Understanding multi-member LLCs
How multi-member LLCs operateMulti-member LLCs (commonly abbreviated MMLLCs) and single-member LLCs operate almost identically. Like single-member LLCs, MMLLCs grant limited personal liability to their members. This means members enjoy some degree of personal asset protection as part of this business entity. This concept was borrowed from corporate business structures and ensures that members’ personal assets are protected if the LLC is threatened with a lawsuit.
How MMLLCs are taxedMMLLCs and single-member LLCs have some differences when it comes to taxes. They share pass-through taxation as a feature, meaning that profits and losses flow directly to the owners, instead of getting taxed as a corporationThat said, MMLLCs have to do some extra math to report earnings to their individual owners via an IRS Schedule K-1 form. The purpose of the Schedule K-1 is to report each partner's share of the partnership's earnings, losses, deductions and credits. By contrast, single-member LLCs just have one member to attend to each tax season.
What types of businesses use multi-member LLCsBecause of their relatively easy setup and personal liability protection, multi-member LLCs can be a good fit for all kinds of businesses. That includes friends going into business together, colleagues forming a new offshoot business, or a group of investors buying property together — like a vacation home, boat or rental property.
Why choose a multi-member LLCMulti-member LLCs are a common choice for shared business ventures. Family businesses, co-owned companies, married couples and individuals sharing property gravitate toward this structure because it protects all related parties from personal liability in terms of business expenses or debts.
MMLLC examplesHere are a few examples of scenarios in which a multi-member LLC might make sense. Example 1: Mark and Leah are a married couple. Leah decided to open a salon about five years ago, and Mark’s name is also on the lease. Leah suggested they form a multi-member LLC to shield their personal assets from the salon’s debts. When Covid-19 hit, Leah struggled to pay rent and eventually shuttered the business with some outstanding bills. Mark and Leah’s personal finances and assets, like their house and cars, were safe despite the salon’s debts.Example 2: John and Miguel want to become fractional owners of a luxury vacation home. This will allow them to enjoy a dream second property, without shouldering the entire cost of the home purchase, upkeep and management. By all owners forming a multi-member LLC, there’s an operating agreement in place that dictates how expenses are shared and how scheduling is decided. Having a multi-member LLC also means that John and Miguel can sell their shares down the road without other owners having to sell.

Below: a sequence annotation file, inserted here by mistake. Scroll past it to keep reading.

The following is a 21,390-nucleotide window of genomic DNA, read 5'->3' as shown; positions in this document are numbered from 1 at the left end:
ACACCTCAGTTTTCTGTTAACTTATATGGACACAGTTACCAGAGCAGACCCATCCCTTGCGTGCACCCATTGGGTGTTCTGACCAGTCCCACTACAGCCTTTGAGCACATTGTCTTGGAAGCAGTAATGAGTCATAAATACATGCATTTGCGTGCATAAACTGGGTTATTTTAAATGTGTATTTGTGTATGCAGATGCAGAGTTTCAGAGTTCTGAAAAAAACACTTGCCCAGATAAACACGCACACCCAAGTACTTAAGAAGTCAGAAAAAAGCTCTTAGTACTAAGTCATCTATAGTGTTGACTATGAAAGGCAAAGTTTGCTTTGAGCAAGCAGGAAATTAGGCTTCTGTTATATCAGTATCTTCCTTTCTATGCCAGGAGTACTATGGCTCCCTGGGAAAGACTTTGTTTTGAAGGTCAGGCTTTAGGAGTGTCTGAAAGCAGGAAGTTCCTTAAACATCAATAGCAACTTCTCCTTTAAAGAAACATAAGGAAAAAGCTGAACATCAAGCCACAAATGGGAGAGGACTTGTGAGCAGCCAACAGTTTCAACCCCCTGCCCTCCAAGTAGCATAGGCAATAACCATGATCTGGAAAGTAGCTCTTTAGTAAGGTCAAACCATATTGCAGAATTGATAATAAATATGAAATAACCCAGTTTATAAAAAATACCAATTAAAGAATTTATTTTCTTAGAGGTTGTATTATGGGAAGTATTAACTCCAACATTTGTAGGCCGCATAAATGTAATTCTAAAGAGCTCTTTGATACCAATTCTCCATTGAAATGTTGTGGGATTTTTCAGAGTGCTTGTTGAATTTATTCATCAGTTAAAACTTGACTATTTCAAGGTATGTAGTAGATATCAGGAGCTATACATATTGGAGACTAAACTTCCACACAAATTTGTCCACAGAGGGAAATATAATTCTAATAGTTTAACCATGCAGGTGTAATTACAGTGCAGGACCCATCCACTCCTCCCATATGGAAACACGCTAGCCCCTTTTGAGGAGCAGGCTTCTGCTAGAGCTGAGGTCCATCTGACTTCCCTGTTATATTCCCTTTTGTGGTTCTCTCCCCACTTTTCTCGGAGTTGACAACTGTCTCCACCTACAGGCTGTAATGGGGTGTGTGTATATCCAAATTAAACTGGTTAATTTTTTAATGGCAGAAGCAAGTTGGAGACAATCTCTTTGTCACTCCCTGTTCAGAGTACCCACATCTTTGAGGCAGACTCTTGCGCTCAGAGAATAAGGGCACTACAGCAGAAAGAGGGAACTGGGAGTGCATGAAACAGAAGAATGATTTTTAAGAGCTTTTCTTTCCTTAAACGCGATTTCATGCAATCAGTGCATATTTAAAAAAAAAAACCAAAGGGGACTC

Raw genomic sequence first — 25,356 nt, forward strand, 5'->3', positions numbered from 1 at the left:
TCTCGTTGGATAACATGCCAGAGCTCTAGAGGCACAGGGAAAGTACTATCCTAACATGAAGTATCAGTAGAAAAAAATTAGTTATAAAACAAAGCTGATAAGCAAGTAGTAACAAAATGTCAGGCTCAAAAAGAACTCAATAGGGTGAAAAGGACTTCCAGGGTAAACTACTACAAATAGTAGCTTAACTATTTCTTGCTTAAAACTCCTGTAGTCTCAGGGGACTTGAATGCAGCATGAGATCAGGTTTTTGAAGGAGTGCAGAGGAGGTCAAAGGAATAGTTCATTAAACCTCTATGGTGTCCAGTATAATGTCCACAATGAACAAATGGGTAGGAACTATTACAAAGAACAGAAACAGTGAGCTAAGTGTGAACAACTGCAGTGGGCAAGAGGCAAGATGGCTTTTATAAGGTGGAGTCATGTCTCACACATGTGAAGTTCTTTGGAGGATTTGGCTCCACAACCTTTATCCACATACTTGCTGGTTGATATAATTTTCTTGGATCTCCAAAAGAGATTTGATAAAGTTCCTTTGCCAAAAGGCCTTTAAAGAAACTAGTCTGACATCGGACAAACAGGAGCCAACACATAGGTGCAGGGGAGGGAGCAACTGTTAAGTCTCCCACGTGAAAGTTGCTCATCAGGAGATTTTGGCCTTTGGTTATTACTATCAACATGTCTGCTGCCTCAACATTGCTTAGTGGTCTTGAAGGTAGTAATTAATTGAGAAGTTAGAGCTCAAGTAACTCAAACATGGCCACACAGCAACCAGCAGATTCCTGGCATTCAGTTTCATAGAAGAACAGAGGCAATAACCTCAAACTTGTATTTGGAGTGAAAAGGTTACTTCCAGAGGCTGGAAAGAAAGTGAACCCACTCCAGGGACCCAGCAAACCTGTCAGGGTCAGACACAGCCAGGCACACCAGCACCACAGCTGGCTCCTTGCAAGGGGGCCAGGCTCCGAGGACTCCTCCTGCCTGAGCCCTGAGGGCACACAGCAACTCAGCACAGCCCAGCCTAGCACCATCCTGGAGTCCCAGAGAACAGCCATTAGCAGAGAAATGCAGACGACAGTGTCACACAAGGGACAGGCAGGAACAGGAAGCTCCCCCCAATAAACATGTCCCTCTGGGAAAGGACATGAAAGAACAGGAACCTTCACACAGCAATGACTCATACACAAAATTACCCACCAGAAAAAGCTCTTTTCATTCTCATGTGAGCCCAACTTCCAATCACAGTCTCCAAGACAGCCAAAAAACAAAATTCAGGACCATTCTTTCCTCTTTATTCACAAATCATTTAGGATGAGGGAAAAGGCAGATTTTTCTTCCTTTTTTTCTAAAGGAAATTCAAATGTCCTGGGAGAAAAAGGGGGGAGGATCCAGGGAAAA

TakeawaysIn short, a multi-member LLC is:
- Popular for businesses and organizations with multiple owners
- Designed to provide personal asset protection
- Run by a pass-through structure, meaning that profits and losses are reflected on each member’s personal tax return
Common questions about multi-member LLCs
Who can form a multi-member LLC?The LLC business structure can be formed by almost anyone collaborating with at least one other person on a business venture. Be sure to check any restrictions in the state where you live. Each state sets mandates for LLC eligibility, but most agree that as long as you’re 18 years of age or older, you’re free to join or form an LLC. Citizens and non-U.S. citizens are both welcome, as are entities like corporations or other LLCs.
How do you form a multi-member LLC?Because LLCs are regulated at the state level, you’ll first file articles of organization of your MMLLC with your secretary of state. Be prepared to make some decisions ahead of time and share some info when you register:
- Your MMLLC’s name
- Your name and address
- Management structure for the MMLLC
- Names of other MMLLC owners You’ll also be required to pay a modest filing fee. There are annual fees required for the upkeep of your MMLLC, but to register, expect to pay around $100 in most states.